The assay was a high throughput, singleplex no-wash procedure conducted in 384-well format micro plates in a total volume of 15.1 microliters, dipsensed sequentially as follows: 1) PBS buffer (10 microliter/well); 2) test compound (0.1 microliter/well); 3) drug-resistant Jurkat-DNR cells (ABCB1) in 10 percent fetal calf serum/PBS with 1 micromolar JC-1 (5 microliter/well). Final in-well concentration of cells was 3 million cells/mL. Nine point dilution series were made of the test compound and depending on the experimental day the concentration of the test compound in-well varied from 66 micromolar to 0.015 micromolar. The plate contents were mixed, the plate rotated end-over-end at 4 RPM and 25 degrees C for 10 minutes, and then cell samples were immediately analyzed. Sample analysis was conducted with the HyperCyt(R) high throughput flow cytometry platform [Kuckuck, et al., 2001; Ramirez, et al., 2003]. Approximately 2 microliter volumes from each well were collected at a rate of approximately 40 samples per minute. This resulted in analysis of approximately 1,000 cells of each cell type from each well. Flow cytometric data of light scatter and fluorescence emission at 530 +/- 20 nm (FL1) was collected via CyAn flow cytometer (Beckman Coulter). The resulting time-resolved single data file per plate was analyzed by IDLQuery software to determine the compound activity in each well.
The assay response range was defined by control wells containing Nicardipine (pump inhibitor, high fluorescence) or DMSO (no pump inhibition, low fluorescence).
Additional controls were run for evaluating the intrinsic fluorescence of the test compounds. Micro plates were made with cells with test compounds but without the presence of JC-1 substrate with the total volume of 15.1 microliters dispensed sequentially as follows: 1) PBS buffer (10 microliter/well); 2) test compound (0.1 microliter/well), 3) drug-resistant Jurkat-DNR cells (ABCB1) in 10 percent fetal calf serum/PBS (5 microliter/well).
Efflux pump activity was determined on the basis of the median fluorescence intensity (MFI) of JC-1 fluorescent substrate detected in the green fluorescence channel (530 +/- 20 nm). Innate fluorescence of test compound was subtracted out based on MFI of non-JC-1 cells in the green fluorescence channel before calculation of % inhibition of efflux pump activity. The following equations were used to calculate % inhibition;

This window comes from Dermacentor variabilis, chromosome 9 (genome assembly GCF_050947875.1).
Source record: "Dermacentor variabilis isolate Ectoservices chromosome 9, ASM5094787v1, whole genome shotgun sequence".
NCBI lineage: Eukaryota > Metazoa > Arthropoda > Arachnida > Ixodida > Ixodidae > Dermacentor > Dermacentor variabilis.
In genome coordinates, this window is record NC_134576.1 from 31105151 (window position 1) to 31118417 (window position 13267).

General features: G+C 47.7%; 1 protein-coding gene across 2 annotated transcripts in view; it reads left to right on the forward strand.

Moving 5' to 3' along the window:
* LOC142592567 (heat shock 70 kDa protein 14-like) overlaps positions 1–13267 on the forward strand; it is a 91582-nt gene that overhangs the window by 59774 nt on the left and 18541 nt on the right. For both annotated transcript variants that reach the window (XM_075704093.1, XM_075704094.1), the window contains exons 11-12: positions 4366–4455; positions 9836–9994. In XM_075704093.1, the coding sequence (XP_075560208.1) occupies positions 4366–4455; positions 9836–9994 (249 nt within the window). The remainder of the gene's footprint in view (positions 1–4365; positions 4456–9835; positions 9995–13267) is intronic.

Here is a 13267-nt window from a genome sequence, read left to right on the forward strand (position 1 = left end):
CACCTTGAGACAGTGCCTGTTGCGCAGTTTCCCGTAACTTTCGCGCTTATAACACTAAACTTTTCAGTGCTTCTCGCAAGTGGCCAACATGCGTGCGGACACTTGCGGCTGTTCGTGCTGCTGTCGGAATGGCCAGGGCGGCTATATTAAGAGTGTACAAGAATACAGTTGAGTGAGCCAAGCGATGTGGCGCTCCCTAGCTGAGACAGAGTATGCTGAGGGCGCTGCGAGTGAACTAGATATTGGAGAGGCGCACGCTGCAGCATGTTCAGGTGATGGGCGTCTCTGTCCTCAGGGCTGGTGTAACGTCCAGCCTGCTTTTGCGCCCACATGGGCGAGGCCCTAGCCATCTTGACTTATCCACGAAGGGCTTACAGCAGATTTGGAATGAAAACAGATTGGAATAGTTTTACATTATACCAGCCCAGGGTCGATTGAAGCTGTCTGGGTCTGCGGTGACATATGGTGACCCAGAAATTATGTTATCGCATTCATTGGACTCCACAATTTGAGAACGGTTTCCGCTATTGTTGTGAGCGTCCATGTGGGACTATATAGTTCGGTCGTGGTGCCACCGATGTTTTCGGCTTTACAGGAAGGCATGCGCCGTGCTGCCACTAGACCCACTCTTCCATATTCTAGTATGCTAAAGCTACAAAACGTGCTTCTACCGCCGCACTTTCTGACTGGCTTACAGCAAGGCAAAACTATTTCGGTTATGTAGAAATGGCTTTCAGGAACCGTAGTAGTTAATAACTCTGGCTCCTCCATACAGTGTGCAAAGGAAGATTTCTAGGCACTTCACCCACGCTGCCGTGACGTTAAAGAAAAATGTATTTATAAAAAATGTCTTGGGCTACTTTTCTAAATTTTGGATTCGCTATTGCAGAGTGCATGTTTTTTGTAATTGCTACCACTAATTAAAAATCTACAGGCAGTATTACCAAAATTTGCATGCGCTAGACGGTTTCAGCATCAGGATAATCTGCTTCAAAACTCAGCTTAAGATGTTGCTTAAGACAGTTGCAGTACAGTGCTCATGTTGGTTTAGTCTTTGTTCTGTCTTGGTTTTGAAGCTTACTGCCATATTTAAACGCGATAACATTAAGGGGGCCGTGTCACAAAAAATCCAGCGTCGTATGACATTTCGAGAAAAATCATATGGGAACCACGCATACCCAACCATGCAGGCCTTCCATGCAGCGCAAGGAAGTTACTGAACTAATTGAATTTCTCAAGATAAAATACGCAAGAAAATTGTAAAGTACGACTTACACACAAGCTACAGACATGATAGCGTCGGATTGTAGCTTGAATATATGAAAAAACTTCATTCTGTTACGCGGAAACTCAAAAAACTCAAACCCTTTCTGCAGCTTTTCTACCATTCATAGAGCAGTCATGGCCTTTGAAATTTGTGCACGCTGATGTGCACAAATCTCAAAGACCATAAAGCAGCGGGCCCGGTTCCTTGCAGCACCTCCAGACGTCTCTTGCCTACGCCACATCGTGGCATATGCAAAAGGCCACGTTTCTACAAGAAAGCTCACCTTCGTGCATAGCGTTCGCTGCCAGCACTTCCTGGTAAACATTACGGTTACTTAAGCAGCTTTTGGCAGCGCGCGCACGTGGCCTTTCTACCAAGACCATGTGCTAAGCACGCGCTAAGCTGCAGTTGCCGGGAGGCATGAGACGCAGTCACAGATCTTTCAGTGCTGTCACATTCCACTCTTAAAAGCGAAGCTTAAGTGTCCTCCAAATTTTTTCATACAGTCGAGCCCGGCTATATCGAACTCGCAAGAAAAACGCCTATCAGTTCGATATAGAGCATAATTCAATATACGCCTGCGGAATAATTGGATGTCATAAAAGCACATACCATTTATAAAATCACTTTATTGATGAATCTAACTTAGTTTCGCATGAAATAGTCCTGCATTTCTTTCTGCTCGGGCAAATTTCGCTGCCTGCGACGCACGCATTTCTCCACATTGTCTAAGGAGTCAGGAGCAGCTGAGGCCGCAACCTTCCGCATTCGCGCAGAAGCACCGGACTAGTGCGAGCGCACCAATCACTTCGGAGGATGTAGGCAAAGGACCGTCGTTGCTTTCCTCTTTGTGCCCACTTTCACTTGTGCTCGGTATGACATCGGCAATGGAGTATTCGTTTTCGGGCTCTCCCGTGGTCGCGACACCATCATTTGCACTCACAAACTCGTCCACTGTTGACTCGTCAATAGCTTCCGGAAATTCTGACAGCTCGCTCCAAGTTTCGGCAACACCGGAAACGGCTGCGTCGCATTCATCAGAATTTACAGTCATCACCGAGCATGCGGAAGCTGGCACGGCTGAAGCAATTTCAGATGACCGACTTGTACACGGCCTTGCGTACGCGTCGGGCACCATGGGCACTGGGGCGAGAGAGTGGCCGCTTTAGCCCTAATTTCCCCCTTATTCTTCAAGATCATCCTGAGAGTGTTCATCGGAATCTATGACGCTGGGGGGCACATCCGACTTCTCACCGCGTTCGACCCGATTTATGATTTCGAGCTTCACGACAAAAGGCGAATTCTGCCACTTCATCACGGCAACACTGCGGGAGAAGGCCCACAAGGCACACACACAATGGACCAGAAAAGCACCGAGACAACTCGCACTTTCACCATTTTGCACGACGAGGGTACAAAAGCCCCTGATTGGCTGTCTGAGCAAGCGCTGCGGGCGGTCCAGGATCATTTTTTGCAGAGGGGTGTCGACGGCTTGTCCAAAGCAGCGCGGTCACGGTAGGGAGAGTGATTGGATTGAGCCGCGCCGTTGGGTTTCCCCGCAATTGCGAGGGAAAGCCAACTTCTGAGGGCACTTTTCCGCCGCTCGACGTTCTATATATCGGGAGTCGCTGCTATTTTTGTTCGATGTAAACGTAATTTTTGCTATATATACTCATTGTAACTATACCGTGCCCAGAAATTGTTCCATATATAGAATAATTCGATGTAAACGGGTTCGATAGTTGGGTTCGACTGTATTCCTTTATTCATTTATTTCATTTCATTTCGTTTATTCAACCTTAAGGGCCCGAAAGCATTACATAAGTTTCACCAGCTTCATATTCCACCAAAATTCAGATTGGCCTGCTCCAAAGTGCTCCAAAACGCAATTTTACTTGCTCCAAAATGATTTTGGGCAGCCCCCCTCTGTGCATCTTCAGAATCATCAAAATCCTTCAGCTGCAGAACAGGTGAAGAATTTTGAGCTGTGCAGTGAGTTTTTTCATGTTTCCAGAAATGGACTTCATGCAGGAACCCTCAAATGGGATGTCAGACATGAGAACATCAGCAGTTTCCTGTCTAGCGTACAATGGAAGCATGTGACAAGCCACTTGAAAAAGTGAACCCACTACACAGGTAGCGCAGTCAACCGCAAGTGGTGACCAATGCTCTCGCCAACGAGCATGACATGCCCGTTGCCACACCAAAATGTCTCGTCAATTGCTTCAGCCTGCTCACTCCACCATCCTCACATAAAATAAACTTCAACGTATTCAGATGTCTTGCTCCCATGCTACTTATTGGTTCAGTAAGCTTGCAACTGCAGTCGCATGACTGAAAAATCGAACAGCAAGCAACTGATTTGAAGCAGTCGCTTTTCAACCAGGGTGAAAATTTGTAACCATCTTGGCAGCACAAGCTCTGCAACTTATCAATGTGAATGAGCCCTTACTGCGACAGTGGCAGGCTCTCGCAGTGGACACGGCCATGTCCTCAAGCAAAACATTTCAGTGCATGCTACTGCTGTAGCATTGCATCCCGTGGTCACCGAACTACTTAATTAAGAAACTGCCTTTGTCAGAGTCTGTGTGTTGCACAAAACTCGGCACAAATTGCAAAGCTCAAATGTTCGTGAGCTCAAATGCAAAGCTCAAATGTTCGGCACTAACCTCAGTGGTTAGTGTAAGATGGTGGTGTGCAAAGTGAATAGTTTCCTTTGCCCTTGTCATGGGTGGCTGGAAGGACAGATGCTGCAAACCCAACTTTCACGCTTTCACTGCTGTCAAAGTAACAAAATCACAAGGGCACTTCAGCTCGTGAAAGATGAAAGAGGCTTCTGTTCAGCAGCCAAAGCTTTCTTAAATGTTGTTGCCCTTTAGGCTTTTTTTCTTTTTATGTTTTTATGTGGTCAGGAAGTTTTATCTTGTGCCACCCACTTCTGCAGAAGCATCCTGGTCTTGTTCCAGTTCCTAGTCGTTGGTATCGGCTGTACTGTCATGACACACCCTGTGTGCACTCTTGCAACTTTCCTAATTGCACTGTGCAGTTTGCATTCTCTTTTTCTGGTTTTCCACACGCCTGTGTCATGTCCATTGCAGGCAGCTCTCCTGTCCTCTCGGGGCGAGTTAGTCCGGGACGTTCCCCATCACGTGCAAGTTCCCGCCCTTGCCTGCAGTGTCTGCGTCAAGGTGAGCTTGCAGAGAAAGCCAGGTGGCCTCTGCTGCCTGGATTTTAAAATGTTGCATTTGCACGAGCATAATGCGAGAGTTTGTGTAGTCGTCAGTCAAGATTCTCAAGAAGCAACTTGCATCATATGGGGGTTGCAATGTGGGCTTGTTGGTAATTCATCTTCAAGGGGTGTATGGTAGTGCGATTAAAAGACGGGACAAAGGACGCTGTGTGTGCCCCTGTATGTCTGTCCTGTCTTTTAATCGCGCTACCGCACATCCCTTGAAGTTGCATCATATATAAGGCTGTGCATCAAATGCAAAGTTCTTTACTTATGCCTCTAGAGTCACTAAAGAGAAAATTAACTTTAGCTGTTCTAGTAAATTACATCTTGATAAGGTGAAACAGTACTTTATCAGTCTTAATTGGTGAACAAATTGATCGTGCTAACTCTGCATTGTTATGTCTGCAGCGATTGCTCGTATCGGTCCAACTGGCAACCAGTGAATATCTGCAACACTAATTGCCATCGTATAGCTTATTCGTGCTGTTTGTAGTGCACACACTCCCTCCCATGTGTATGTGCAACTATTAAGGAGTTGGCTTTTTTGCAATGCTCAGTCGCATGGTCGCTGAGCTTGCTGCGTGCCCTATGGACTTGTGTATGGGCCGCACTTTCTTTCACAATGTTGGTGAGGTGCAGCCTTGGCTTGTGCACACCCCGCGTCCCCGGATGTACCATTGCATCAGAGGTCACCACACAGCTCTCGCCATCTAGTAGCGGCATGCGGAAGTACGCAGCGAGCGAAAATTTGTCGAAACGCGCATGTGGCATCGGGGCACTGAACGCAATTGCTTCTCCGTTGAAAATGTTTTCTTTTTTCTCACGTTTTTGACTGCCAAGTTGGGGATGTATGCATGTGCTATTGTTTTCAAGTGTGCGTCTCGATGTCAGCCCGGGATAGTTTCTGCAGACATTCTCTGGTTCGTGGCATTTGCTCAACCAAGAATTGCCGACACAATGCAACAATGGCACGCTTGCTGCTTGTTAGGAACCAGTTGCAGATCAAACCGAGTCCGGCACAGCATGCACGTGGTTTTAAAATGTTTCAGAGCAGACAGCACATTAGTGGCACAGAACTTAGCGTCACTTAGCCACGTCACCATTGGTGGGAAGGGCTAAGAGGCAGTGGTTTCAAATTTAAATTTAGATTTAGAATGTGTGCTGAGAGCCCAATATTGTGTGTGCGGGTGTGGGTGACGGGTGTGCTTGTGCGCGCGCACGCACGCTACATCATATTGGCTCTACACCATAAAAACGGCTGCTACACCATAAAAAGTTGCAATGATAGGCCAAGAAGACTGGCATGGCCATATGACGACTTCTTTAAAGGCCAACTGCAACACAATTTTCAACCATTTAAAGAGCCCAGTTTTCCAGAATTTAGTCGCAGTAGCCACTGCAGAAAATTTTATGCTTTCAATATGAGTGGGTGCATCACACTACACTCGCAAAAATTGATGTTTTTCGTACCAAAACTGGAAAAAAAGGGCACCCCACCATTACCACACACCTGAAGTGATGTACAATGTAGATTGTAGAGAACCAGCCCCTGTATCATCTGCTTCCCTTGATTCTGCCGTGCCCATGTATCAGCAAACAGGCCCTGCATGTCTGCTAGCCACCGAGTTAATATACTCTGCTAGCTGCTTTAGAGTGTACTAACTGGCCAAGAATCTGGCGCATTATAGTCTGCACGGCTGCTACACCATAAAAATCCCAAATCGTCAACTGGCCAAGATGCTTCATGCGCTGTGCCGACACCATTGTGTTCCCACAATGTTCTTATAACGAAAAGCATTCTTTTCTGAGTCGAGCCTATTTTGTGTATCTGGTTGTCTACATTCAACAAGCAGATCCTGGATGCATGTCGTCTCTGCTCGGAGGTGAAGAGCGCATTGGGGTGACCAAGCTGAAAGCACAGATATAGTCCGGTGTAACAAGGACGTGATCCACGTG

FluorDelta = MFI_JC-1 - MFI_non-JC-1
in which MFI_JC-1 are the MFI of cells in wells in the presence of JC-1 and MFI_non-JC-1 are the MFI of cells in wells without JC-1.
%Inhibition = 100 x (FluorDelta_Sample - FluorDelta_NC)/(FluorDelta_PC - FluorDelta_NC)
in which FluorDelta_Sample are the differences of JC-1 minus non-JC-1 from wells with test compound, FluorDelta_NC are differences from negative control wells (cells with DMSO, minimum fluorescence intensity) and FluorDelta_PC are differences from positive control wells (cells with Nicardipine, maximum fluorescence intensity). In other words, % inhibition was normalized to the maximum effect of Nicardipine, i.e. 100% inhibition was the response of Nicardipine.
These dose response of %Inhibition data were fitted via GraphPad Prism to a sigmoidal dose response curve with variable hillslope:
%Inhibition = Bottom + (Top-Bottom)/(1+10^((LogEC50-LogCmpd)*HillSlope))
where LogCmpd is the log of compound concentration in micromolar and Top-Bottom is the FIT_PERCENT_SPAN. Prism reports estimated values and fitted statistics for the four parameters (Bottom, Top, Hillslope and EC50). Dose response fits assessed as decent were those with Residual square < 0.5, Hillslope < 5, Standard deviation of estimated LogEC50 <3, and standard deviation of top/estimate for top < 0.5. Only the fits that passed this filter are reported.
Activity Score was calculated based on two weighted criteria; EC50 < 10 micromolar and FIT_PERCENT_SPAN > 20% by the following equation:
Activity Score = 75 * (EC50Cutoff - EC50)/EC50Cutoff + 25*(Span - SpanCutoff)/SpanCutoff
If the calculated value for the Activity Score was greater than 100, then an Activity Score of 100 was assigned and if it was less than 0, then an Activity Score of 0 was assigned. Active compounds have Activity Scores greater than 52, inactive compounds have Activity Scores less than 52.
NIH Roadmap, NMMLSC, high-throughput flow cytometry, drug-resistance transporters, ABCB1, ABCG2, multiplex cell-based screening
Abbreviations: nm for nanometer, RPM for revolution per minute
* Activity Concentration. ** Test Concentration.
Data Table (Concise)